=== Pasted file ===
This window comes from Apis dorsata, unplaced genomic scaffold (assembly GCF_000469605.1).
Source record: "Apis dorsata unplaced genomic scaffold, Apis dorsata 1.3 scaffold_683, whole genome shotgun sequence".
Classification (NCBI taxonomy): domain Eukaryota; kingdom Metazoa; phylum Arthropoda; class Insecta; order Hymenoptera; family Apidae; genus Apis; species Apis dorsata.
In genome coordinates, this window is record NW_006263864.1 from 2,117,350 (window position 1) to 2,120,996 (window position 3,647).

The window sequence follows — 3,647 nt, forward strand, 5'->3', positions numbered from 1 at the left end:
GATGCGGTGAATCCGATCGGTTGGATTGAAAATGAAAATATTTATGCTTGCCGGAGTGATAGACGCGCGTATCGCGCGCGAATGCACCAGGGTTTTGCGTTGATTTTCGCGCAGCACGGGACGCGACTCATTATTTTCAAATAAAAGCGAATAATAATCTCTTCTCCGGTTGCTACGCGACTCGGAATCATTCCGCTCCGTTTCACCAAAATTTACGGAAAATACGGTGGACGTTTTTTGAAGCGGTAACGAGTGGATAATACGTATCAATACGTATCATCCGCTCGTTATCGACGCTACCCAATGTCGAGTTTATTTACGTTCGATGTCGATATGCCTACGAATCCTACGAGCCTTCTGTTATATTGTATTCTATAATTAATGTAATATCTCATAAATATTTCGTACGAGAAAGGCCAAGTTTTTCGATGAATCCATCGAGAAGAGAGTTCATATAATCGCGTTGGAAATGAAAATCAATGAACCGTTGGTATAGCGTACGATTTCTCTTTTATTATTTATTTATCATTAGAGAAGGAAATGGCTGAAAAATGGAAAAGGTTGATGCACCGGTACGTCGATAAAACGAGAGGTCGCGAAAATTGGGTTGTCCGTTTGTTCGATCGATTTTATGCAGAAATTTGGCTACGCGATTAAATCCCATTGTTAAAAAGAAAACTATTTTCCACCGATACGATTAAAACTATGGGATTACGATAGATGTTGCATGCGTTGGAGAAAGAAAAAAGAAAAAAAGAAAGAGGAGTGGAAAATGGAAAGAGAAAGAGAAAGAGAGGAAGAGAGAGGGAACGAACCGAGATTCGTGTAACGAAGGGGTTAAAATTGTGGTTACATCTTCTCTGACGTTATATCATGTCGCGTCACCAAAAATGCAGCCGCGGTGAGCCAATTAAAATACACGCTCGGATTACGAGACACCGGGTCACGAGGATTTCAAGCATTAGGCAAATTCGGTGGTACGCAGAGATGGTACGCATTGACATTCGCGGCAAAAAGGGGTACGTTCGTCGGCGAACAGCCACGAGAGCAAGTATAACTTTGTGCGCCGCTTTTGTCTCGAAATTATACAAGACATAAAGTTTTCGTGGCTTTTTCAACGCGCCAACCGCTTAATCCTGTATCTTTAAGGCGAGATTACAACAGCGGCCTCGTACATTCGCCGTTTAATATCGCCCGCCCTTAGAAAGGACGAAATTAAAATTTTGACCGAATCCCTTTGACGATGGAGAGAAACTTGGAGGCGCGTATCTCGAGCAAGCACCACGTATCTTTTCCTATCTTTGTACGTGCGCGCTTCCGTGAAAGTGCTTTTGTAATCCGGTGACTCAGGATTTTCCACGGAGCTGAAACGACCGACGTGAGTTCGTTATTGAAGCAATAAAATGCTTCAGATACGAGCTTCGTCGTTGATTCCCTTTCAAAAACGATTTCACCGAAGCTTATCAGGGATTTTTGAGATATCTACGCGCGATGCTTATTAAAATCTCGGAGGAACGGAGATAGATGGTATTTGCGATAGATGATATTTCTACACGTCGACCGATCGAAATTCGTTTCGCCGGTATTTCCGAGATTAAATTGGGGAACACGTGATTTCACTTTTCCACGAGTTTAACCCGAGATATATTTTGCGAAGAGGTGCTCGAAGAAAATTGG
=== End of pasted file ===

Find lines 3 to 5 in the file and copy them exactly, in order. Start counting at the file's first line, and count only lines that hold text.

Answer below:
Classification (NCBI taxonomy): domain Eukaryota; kingdom Metazoa; phylum Arthropoda; class Insecta; order Hymenoptera; family Apidae; genus Apis; species Apis dorsata.
In genome coordinates, this window is record NW_006263864.1 from 2,117,350 (window position 1) to 2,120,996 (window position 3,647).

The window sequence follows — 3,647 nt, forward strand, 5'->3', positions numbered from 1 at the left end: